When approaching Elisabeth de Mariaffi’s taut and propulsive psychological thriller, it’s helpful to look at the controversial history of hysteria as a medical diagnosis, which has been used to degrade and control women for millennia. The word derives from the Greek root hystera, meaning “uterus”; historically, physicians attributed any erratic female behaviour to spontaneous movements of the womb. Sigmund Freud, whose theories dominated psychiatry for most of the 20th century, believed that the uncontrolled behaviour of the hysteric was as an outlet for thwarted sexual impulses. Today, hysteria is no longer an accepted medical diagnosis, but the label persists as a way to demean and dismiss women who express outbursts of emotion.
This is the case for Heike Lerner, the protagonist of de Mariaffi’s terrifying sophomore novel. Heike is a fragile and tender-hearted woman, originally from Dresden, who in the years following the Second World War suffers what today would be understood as post-traumatic stress disorder. Remembering the violence and losses that she and her family experienced during and after the war, Heike muses, “The blood remembers: what’s lost to the mind is not lost to the body.”
The reader gets a harrowing glimpse of Heike’s wartime suffering in the novel’s powerful opening scene. It is 1945, and the teenage Heike has fallen in the woods. She has lost her little sister, and a vicious dog has its sights set on her. Seeking shelter in a barn’s hayloft, Heike witnesses the rape and murder of an innocent girl.
As a young woman, Heike marries Eric Lerner, an American psychiatrist whom she met overseas – or this is what she remembers – and who had briefly been her doctor. They are living in upstate New York for the summer, where Eric is teaching at Cornell and working at a psychiatric hospital. Heike is at home, consumed with the care of their little boy, Daniel.
Eric’s behaviour toward Heike forms the chilling core of de Mariaffi’s horror story, which is set – fittingly – during the 1950s. The doctor views his wife alternately as a patient and a child. Heike is Eric’s guinea pig for research that focuses on developing a medication for anxiety – an early kind of tranquilizer – as well as experiments with other psychotropic drugs. Eric stealthily gaslights Heike; when she begins to suspect she is losing her mind, he medicates her: “You’re raving, Heike. Let me give you something.”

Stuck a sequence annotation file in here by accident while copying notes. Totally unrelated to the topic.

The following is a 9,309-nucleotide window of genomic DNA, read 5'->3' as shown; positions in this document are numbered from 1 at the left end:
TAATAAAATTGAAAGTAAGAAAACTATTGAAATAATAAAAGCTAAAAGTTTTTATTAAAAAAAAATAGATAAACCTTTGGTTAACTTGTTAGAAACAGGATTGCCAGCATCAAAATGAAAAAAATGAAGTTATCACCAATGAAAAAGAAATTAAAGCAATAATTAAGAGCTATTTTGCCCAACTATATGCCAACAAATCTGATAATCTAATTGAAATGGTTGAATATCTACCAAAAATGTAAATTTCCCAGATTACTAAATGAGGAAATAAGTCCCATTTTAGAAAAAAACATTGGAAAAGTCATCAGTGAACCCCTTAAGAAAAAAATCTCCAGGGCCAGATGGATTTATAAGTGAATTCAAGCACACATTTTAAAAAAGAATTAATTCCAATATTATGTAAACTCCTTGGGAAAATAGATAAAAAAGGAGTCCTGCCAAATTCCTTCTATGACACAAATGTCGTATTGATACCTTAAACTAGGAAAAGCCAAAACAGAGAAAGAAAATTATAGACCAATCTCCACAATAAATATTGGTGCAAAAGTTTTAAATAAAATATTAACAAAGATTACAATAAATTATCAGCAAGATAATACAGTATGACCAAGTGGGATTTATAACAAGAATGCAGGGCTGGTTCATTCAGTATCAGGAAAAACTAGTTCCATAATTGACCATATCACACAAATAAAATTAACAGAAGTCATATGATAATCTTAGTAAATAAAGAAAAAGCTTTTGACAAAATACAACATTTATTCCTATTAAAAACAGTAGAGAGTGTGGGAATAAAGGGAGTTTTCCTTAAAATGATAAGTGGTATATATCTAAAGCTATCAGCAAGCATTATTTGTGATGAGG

Eric has a sinister habit of preparing “tonics” that put Heike to sleep at perilous moments or make her question her own perceptions. The reader is placed inside Heike’s mind as the boundaries blur between inside and outside, reality and fantasy, sanity and madness. The narrative forces readers to question their own judgments, and to experience the same disorientation and fear that befalls de Mariaffi’s protagonist.
At times, Heike wishes she could live alone with Daniel: “The truth was that being with Eric often felt like work. … [C]ould she catch that thing before it happened, could she keep the day on an even plane? Prevent him from going sour, or sulky, make everything just right, perfect. Above all, keep the day from seething within him, ward off an evening argument early. Block the blow-up.” It is a tall order. On one of her rambles in the woods, Heike discovers a hidden cabin set back in the trees and a mysterious little girl who appears at the pond and then vanishes. The sense that things are out of joint reaches a climax when Daniel disappears while Heike and Eric are out for the evening. Heike is frantic to find her son, while Eric remains icily calm and increasingly domineering.
De Mariaffi nails her characters’ physicality and natures with deft, distilled strokes. Eric, with close-cut dark hair and high cheekbones, is dashing but for “some problem around the eyes, something Heike could identify but not name. Disloyal to think it.” The mid-1950s setting is appropriate here; when Heike’s sister-in-law expresses a desire to write for an upstate newspaper, her husband punctures that plan tout de suite: “You’ve already got two deadlines: Drop me off at the station … and pick me up. … There’s women who’d kill for that kind of leisure!”
The story moves at a breakneck pace, the sense of place is both lush and forbidding, and the characters, for the most part, are layered and complex. That said, Eric’s controlling cruelty is a bit one-note, and thus somewhat predictable, though the turns of the plot deploy little shocks leading up to the stunner of an ending. After finishing this tale, one is cast back to the beginning to consider what really happened, seeing the entire narrative in a new light.
Hysteria not only provides the thrills of a suspenseful, disturbing read. On a deeper level, the novel highlights the manipulation, coercion, and abuse of women that, sadly, remains an urgent issue today.